A dog’s behavior results from three critical and key components

?A dog’s behavior results from three critical and key components – Management of the dog and their environment, training the dog and the relationship that an owner and their pet dog share. It would be pointless to invest in dog obedience classes with a pet dog if the dog is then left unsupervised to pick up bad habits from its environment (such as getting into the kitchen trash). Alternatively, it is not possible to train and manage a dog’s environment correctly if the relationship between dog and owner is lacking trust and mutual respect.

When training dogs we need to ensure that they are actively involved in the learning process. When the dog is actively participating, rather than passively observing, greater learning takes place. This applies to both the dog and its owner.  Newly acquired skills need to be repeated frequently in a variety of contexts to ensure they are fully learned. This means the skills you and your dog learn will be effective in and around your home and out and about town.  When practicing new behaviors frequent repetition in various scenarios ensures the skill is truly ‘owned’ so the dog can not only generalize its behaviors in new situations but can also discriminate when appropriate.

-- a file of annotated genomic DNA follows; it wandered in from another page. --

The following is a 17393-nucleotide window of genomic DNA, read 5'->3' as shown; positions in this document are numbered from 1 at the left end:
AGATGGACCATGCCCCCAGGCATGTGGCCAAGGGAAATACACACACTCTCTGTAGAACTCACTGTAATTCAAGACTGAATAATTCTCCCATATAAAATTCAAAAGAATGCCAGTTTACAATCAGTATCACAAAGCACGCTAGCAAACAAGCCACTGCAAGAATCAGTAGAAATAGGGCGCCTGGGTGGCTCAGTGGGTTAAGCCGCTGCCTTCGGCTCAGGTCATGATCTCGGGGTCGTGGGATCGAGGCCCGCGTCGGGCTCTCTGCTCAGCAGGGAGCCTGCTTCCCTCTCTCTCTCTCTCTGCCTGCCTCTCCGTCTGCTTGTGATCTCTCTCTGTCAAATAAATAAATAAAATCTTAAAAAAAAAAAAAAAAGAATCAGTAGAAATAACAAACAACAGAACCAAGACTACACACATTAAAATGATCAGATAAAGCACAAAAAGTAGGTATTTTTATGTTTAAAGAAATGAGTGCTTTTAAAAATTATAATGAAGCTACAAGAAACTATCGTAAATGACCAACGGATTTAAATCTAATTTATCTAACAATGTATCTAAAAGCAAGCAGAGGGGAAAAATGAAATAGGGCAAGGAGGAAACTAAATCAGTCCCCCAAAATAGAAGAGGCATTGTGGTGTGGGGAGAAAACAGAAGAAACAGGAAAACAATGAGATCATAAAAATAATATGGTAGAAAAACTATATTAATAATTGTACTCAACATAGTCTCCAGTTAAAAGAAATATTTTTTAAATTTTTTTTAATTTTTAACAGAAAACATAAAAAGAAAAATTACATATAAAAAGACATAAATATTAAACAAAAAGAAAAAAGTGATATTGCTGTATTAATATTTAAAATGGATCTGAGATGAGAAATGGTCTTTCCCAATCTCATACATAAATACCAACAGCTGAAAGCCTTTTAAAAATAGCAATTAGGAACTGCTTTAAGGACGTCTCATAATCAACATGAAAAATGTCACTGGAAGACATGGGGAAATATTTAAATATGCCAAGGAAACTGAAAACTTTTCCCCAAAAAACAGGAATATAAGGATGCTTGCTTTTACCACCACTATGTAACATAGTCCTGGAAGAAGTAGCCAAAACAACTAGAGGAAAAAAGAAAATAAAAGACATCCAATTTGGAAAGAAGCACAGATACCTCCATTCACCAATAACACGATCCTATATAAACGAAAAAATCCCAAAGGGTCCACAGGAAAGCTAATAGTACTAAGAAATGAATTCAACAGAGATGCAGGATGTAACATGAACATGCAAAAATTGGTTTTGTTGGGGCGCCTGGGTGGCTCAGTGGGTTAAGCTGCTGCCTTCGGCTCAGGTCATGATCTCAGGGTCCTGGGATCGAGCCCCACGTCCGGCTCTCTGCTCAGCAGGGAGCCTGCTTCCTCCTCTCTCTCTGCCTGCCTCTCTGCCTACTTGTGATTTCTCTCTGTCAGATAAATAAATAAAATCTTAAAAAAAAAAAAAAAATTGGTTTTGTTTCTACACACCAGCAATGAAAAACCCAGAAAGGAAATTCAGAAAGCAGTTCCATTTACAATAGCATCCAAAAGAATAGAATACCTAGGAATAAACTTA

Most importantly when training your dog remember to positively reinforce correct behaviors. Rewards for accomplishing skills successfully are an effective method to ensure learning takes place. Rewards used when you begin training, such as food and toys, can be quickly replaced by life rewards, such as attention and petting.

 

Contact your local DogSmith and learn more about our MTR approach or visit our website to download a FREE copy of the MTR DogSmith cards

 

 


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